I basically take the show to air, mixing the different elements and voice-overs to compose the stories and working the soundboard. I push the buttons that fire the clips and also line up guests from around the country. I write stories and bits of copy, too, which is why it's not just a technician job but an associate producer job as well.
I graduated in 2009 from Ryerson's School of Radio and Television Arts (RTA). I specialized in radio journalism because that's what I'm passionate about, and I saw a gap in the market.
I worked at my high school radio station as shock jock Sideshow Cesil, playing top 40 music. I thought that's what I was going to do, but taking courses on radio journalism opened my eyes to the stories you could tell with the medium. I wanted to do something more than play music.
Ryerson didn't teach me what button to press - you learn that on the job. Ryerson taught me how to think about the industry, how to think about radio, how to compose a story and what makes a good story. The courses that dealt with radio journalism were great because the classroom was a newsroom: a classmate is the senior producer and another is the host, and you're the guy who's mixing the story that day. If you don't know how to say the name of a Pakistani city, you call a Pakistani restaurant to find out, just like we do at the CBC.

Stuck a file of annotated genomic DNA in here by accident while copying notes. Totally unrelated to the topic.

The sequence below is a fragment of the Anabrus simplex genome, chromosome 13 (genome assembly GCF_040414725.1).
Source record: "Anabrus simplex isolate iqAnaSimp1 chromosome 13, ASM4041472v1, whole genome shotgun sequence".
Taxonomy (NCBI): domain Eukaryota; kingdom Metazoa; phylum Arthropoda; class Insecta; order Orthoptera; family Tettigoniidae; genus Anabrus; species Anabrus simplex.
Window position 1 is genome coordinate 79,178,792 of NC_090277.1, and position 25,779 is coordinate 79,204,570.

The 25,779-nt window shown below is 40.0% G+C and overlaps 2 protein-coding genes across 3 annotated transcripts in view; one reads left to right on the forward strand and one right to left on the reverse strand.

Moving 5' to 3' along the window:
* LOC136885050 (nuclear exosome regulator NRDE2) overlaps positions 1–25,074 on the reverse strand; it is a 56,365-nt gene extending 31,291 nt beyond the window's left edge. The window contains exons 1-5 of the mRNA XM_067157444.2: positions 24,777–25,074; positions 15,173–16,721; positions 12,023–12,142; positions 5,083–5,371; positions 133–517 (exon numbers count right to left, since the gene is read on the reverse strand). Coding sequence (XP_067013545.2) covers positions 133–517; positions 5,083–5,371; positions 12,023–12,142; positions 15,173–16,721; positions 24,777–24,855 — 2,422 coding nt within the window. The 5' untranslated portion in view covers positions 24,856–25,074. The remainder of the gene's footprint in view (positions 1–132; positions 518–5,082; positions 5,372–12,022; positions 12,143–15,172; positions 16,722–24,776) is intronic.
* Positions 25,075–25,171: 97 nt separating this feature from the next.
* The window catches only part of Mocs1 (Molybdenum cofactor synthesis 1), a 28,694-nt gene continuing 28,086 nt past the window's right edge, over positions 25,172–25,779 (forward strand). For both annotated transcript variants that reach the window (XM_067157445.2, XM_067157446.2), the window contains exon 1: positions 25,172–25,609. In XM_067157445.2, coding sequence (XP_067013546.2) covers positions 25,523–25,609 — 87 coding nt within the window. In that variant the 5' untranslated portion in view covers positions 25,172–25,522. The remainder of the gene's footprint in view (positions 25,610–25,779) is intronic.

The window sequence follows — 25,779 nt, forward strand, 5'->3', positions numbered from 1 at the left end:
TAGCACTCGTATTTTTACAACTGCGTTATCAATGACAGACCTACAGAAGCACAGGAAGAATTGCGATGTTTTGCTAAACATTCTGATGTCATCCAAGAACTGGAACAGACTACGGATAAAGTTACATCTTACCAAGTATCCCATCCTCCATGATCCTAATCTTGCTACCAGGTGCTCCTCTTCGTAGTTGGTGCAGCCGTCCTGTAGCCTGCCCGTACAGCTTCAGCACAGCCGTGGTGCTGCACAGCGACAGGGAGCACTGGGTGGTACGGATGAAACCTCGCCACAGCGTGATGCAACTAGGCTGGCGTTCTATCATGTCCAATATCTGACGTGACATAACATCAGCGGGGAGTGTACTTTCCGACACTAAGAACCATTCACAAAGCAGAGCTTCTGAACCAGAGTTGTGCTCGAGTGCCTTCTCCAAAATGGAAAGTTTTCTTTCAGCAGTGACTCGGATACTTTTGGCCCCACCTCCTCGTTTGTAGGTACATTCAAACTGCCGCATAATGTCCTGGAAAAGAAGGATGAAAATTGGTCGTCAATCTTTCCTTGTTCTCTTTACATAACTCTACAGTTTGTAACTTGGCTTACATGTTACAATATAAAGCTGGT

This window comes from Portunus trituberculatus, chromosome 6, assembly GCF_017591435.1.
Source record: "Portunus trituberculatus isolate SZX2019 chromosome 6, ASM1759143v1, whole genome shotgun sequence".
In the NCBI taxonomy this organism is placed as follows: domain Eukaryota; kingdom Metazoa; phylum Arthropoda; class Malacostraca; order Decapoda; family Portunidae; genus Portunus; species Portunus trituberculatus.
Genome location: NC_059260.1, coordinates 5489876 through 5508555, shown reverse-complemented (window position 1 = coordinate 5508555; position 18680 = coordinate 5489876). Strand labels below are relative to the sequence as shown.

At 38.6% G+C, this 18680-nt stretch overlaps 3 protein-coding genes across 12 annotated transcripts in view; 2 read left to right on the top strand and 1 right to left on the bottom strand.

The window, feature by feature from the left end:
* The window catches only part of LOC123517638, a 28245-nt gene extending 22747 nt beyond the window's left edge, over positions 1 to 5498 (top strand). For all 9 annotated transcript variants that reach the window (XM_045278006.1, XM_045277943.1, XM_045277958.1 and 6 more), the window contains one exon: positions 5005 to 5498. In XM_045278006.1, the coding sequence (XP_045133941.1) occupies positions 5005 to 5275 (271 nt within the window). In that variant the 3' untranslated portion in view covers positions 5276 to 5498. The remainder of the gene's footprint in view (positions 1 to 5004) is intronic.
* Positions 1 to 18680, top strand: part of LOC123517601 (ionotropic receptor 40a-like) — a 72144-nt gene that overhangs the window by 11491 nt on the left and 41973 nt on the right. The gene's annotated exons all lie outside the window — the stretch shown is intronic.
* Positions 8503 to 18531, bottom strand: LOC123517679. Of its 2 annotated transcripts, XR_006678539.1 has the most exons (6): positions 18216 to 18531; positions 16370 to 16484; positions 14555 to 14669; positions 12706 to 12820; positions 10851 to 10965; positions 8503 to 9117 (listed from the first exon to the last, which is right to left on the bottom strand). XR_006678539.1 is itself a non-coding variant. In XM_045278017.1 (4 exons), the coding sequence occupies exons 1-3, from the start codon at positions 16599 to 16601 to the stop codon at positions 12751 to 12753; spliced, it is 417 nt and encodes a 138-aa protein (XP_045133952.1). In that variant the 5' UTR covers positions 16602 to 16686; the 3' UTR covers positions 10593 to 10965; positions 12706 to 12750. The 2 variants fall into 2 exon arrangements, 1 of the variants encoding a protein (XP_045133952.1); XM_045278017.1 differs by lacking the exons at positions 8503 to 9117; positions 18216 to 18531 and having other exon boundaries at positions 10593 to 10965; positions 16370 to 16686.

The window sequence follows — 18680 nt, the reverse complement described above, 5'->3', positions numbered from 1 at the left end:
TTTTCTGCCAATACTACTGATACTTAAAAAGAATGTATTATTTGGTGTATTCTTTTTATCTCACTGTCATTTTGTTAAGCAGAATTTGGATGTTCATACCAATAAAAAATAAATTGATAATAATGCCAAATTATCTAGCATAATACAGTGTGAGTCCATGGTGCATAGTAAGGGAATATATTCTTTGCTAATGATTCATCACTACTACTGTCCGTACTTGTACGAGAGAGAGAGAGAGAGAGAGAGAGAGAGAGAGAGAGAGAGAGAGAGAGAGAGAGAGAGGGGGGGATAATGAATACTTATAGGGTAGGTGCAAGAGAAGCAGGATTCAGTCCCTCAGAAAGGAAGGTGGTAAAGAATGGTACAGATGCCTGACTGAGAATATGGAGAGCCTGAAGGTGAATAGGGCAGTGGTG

I've never had an easy day working at the CBC, and that's why I love it. Every day is absolutely insane. If you have too much news, you're scrambling all day long to mix the stories. When you don't have any news, you're racing to make something that resembles a newscast. I love that challenge.
I've been around the world and across Canada with the CBC. I've travelled for National Radio News to cover the U.S. presidential elections as a producer and technician. I even went to the Bahamas on my own to chase a story on poaching that was aired on the CBC Radio show Dispatches. That was a great experience because you're just a guy with a recorder and a microphone. You can bring the listeners to that place and tell a story.
A lot of our reporters in the field file stories from iPhones and iPads, and they can mix on those devices. There wasn't a big web or online component to RTA. We have reporters filing from Tahrir Square on iPhones and different devices, and that's something that could be taught.